and tax avoidance.

The debt bought up by FG Hemisphere was part of a vast pile that fuelled the rule of Mobutu, who pillaged his country for more than 30 years. Mobutu’s lenders knew he was as corrupt as hell; a report by an IMF IMF
International Monetary Fund
Along with the World Bank, the IMF was founded on the day the Bretton Woods Agreements were signed. Its first mission was to support the new system of standard exchange rates.

When the Bretton Wood fixed rates system came to an end in 1971, the main function of the IMF became that of being both policeman and fireman for global capital: it acts as policeman when it enforces its Structural Adjustment Policies and as fireman when it steps in to help out governments in risk of defaulting on debt repayments.

As for the World Bank, a weighted voting system operates: depending on the amount paid as contribution by each member state. 85% of the votes is required to modify the IMF Charter (which means that the USA with 17,68% % of the votes has a de facto veto on any change).

The institution is dominated by five countries: the United States (16,74%), Japan (6,23%), Germany (5,81%), France (4,29%) and the UK (4,29%).
The other 183 member countries are divided into groups led by one country. The most important one (6,57% of the votes) is led by Belgium. The least important group of countries (1,55% of the votes) is led by Gabon and brings together African countries.
mission in 1982 reported there was “no, I repeat no, chance on the horizon for Zaire’s [DRC’s] numerous creditors to get their money back”. But lending continued to rise sharply. Mobutu was, on balance Balance End of year statement of a company’s assets (what the company possesses) and liabilities (what it owes). In other words, the assets provide information about how the funds collected by the company have been used; and the liabilities, about the origins of those funds. , doing what his paymasters wanted.

“Repayment” of this money, long after Mobutu was ousted, has proved the first important means of draining the DRC of wealth. The country was judged eligible for debt cancellation on the basis of its poverty, but this involved jumping through so many hoops it took eight years to complete. By then, more than $2bn had left the country repaying Mobutu’s debts and numerous new loans were needed.

It seems incredible that so rich a country can end up in serious debt, until you think about the amount of money leaving the DRC through the other crucial factor in its impoverishment: unpaid taxes. Although the DRC has been a poor reporter of data, it has been estimated that, between 1970 and 2008, more than $6bn left the country illicitly. This is equivalent to about 1% of the economy every year – more than enough to cover its total outstanding debts. The figures suggest that an average of $170m has left the DRC every year, almost two-thirds of the average $300m it has to make in debt service Debt service The sum of the interests and the amortization of the capital borrowed. payments. Little wonder that its debt is starting to rise again, and is expected to reach $7.5bn by 2015.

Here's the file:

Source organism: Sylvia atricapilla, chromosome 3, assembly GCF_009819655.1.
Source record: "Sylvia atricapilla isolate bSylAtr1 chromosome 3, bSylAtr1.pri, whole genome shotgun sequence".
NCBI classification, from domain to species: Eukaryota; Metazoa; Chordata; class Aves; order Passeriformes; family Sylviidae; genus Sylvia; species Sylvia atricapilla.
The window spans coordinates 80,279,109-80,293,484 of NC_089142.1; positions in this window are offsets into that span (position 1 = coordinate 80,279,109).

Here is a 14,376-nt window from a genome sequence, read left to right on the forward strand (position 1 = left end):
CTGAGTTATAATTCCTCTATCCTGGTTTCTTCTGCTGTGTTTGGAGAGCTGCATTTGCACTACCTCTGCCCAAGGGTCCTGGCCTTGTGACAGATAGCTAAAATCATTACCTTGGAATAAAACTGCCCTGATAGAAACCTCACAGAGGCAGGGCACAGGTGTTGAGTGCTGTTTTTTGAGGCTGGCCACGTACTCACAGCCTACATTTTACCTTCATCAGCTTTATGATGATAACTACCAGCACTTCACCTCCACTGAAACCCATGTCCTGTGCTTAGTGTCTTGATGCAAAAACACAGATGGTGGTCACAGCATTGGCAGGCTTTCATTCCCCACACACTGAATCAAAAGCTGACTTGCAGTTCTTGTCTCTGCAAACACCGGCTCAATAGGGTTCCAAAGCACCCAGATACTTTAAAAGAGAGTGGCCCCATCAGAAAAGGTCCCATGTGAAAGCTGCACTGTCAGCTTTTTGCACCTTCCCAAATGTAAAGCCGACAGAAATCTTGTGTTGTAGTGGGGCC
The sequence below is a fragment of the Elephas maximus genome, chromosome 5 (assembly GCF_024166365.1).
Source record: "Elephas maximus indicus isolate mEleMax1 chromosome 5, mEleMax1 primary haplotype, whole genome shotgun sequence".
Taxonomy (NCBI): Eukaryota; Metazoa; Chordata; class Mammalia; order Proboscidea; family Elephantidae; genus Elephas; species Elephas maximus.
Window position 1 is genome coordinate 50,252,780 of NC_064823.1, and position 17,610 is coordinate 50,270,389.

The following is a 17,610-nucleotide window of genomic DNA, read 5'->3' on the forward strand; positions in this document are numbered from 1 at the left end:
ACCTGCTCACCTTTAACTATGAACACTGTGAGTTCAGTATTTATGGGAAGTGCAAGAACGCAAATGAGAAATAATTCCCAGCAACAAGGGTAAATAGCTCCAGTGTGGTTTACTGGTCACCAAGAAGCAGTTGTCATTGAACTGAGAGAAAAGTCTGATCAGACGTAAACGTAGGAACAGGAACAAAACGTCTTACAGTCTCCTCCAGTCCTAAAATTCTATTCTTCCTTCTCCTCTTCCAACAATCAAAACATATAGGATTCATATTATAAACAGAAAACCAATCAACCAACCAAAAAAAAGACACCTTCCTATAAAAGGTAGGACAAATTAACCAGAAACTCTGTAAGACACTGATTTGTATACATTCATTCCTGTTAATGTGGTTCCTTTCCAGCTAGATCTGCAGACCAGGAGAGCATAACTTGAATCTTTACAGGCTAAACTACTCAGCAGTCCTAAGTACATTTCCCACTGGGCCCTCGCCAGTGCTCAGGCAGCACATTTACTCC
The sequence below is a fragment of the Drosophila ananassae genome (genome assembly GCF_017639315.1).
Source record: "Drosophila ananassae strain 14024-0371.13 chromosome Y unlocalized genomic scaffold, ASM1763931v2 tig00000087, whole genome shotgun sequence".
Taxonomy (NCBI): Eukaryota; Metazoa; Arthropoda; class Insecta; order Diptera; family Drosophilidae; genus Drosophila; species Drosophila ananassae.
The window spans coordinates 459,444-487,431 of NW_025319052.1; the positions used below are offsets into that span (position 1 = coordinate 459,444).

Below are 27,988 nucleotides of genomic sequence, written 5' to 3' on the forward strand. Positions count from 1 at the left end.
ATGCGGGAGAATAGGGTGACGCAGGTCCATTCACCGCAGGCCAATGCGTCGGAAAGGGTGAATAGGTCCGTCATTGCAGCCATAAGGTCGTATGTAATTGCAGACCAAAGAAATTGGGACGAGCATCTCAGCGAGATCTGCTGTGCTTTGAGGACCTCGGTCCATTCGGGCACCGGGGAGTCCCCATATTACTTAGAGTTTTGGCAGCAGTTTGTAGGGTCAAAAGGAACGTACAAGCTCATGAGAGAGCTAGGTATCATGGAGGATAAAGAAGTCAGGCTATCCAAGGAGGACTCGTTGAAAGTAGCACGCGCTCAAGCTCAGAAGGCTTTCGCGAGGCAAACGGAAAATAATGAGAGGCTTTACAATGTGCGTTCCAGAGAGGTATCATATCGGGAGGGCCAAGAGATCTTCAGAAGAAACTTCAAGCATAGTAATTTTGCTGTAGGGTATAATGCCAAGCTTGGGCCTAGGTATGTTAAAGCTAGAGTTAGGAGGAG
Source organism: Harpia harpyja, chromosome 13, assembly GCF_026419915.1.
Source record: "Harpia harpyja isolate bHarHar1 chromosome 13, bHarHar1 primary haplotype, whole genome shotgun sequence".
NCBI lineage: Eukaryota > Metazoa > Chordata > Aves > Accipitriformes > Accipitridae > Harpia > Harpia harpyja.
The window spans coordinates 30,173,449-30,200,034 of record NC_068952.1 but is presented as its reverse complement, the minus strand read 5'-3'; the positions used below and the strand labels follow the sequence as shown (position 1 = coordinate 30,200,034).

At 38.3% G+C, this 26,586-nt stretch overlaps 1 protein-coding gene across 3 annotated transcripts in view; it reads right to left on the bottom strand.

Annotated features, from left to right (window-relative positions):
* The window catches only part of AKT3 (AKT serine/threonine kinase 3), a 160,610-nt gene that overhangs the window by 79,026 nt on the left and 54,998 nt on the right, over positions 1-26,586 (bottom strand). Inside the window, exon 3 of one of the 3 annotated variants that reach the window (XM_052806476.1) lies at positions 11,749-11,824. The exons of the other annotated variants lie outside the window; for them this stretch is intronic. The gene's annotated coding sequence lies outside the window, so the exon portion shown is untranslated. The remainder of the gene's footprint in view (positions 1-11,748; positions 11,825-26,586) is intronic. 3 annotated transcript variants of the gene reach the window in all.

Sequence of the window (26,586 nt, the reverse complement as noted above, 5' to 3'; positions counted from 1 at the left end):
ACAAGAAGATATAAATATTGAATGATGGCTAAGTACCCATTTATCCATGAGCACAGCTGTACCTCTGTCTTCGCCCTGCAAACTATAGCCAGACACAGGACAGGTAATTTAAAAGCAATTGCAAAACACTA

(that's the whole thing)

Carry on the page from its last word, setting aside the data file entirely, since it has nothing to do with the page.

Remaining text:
In essence, successive governments have used foreign loans as a means of financing their activities – including building palaces in the jungle and stealing from state coffers. This is useful for governments interested in avoiding accountability to their people. It’s useful for lenders interested in plundering the countries of those governments. For today’s leader, payment is put off for another day; for today’s lender, a web of dependency is created with an income stream potentially reaching into the far future.

This tale is not limited to Congo. Latest estimates put capital flight from sub-Saharan Africa – money lost to the continent and hidden offshore – at $683bn between 1970 and 2010, more than enough to wipe out sub-Saharan Africa’s debts to the rest of the world.

As Africa is celebrated for its growth rates, the amount of taxes lost to the continent accelerates. The funds flowing in, lauded by Tony Blair, Sir Bob Geldof and their ilk, will primarily enrich those already at the top, fuel inequality and expand dependence on a crony form of finance. Vultures will increasingly swoop on these riches. Stopping them, and building a different society, means controlling the flow of money – and taxing it.

Nick Dearden is Director of the Jubilee Debt Campaign

Source: The Guardian